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A bio-inspired feature extraction for robust speech recognition.

Zouhir Y, Ouni K - Springerplus (2014)

Bottom Line: The proposed method is motivated by a biologically inspired auditory model which simulates the outer/middle ear filtering by a low-pass filter and the spectral behaviour of the cochlea by the Gammachirp auditory filterbank (GcFB).The evaluation results show that the proposed method gives better recognition rates compared to the classic techniques such as Perceptual Linear Prediction (PLP), Linear Predictive Coding (LPC), Linear Prediction Cepstral coefficients (LPCC) and Mel Frequency Cepstral Coefficients (MFCC).The used recognition system is based on the Hidden Markov Models with continuous Gaussian Mixture densities (HMM-GM).

View Article: PubMed Central - PubMed

Affiliation: Research Unit: Signals and Mechatronic Systems, SMS, Higher School of Technology and Computer Science (ESTI), University of Carthage, Carthage, Tunisia.

ABSTRACT
In this paper, a feature extraction method for robust speech recognition in noisy environments is proposed. The proposed method is motivated by a biologically inspired auditory model which simulates the outer/middle ear filtering by a low-pass filter and the spectral behaviour of the cochlea by the Gammachirp auditory filterbank (GcFB). The speech recognition performance of our method is tested on speech signals corrupted by real-world noises. The evaluation results show that the proposed method gives better recognition rates compared to the classic techniques such as Perceptual Linear Prediction (PLP), Linear Predictive Coding (LPC), Linear Prediction Cepstral coefficients (LPCC) and Mel Frequency Cepstral Coefficients (MFCC). The used recognition system is based on the Hidden Markov Models with continuous Gaussian Mixture densities (HMM-GM).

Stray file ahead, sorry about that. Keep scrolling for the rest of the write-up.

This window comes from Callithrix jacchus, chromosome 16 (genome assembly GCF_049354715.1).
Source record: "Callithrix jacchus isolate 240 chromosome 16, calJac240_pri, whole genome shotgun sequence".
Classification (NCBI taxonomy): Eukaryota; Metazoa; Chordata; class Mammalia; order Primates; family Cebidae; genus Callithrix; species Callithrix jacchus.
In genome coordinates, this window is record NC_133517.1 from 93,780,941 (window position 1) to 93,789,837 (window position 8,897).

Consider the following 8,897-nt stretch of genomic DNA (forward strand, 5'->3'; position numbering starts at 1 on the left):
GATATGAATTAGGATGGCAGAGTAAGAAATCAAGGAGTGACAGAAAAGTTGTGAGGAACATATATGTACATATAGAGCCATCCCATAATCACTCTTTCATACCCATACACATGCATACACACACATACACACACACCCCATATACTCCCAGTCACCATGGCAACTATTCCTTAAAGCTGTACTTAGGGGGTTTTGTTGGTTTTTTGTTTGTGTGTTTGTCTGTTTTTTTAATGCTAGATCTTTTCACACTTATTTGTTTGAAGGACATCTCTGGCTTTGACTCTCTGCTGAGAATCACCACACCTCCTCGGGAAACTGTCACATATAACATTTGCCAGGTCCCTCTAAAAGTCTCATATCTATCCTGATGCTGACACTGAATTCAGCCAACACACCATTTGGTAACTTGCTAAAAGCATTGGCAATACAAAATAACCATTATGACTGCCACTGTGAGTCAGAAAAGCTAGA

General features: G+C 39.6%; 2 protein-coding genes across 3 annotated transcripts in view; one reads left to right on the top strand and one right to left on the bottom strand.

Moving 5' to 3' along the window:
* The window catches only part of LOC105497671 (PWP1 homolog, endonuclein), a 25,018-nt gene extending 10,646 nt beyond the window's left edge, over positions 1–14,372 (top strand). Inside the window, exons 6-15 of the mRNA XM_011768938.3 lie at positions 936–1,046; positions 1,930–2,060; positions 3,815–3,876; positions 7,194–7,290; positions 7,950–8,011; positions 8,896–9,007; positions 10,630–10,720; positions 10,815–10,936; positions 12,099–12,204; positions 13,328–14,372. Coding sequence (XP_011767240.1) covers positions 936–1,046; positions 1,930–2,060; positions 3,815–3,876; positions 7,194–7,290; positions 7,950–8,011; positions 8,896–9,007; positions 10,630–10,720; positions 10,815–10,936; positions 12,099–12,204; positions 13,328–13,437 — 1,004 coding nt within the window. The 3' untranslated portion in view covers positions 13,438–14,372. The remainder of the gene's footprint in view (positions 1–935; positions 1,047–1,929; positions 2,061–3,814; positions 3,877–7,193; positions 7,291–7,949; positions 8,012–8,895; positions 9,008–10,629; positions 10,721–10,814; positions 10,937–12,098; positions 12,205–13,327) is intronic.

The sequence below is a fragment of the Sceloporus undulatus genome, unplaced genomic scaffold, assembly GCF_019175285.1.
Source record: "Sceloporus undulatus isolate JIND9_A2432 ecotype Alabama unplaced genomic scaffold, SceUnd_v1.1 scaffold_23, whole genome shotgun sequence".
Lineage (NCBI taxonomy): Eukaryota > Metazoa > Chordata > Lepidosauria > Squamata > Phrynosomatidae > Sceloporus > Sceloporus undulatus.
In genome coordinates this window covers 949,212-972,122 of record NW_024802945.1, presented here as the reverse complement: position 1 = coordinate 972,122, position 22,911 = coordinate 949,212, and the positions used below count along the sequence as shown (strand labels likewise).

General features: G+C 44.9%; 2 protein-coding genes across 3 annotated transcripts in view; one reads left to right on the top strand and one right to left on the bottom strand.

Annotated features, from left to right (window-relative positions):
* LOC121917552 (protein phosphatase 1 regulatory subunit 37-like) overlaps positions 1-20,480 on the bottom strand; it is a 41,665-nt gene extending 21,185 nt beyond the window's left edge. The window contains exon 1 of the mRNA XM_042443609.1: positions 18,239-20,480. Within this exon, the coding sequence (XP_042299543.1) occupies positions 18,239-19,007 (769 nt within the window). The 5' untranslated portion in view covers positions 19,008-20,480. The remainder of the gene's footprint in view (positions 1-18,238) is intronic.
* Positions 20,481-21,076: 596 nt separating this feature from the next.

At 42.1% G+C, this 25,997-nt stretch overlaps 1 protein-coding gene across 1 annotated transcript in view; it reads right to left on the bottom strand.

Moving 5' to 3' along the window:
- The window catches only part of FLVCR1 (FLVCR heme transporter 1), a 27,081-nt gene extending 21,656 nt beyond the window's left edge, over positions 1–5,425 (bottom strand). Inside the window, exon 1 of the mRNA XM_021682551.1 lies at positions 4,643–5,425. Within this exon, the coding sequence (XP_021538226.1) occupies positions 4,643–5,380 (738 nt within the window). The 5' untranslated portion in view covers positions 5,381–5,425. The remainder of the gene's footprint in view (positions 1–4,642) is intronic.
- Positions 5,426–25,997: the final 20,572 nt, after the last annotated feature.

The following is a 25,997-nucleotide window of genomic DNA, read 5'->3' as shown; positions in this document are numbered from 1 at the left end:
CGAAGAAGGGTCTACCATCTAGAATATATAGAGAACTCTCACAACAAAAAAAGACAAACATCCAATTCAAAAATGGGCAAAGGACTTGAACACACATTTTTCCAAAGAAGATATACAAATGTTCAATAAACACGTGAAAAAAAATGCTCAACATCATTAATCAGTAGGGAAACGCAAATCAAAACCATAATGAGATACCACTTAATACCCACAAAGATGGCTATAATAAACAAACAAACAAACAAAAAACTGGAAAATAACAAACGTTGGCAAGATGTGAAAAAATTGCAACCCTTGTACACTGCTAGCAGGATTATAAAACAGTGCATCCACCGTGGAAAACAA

No MeSH data available.


The temporal representations and the spectrograms of the used noises.
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Fig6: The temporal representations and the spectrograms of the used noises.

Mentions: The TIMIT database (Garofolo et al. 1990) is used for all simulated speech recognition experiments. The used database is composed of speech signals sampled at 16 kHz of 630 speakers (female and male speakers) from 8 major dialect regions of the United States; each of them saying 10 sentences. We used isolated words extracted from this database. A total of 9702 isolated words were used in the training phase of the experiments and 3525 isolated words were used for the test phase. In order to evaluate the performance of our method on isolated words in the presence of various types of background noise, noisy corrupted tests sets were obtained by combining clean speech signals with suburban train, exhibition hall, street and car noises. These real-world noises were taken from AURORA database (Hirsch and Pearce 2000). Five noise levels, corresponding to 0 dB, 5 dB, 10 dB, 15 dB and 20 dB SNR values, where applied to each tests set. The temporal representations and the spectrograms of all used noises are shown in Figure 6.Figure 6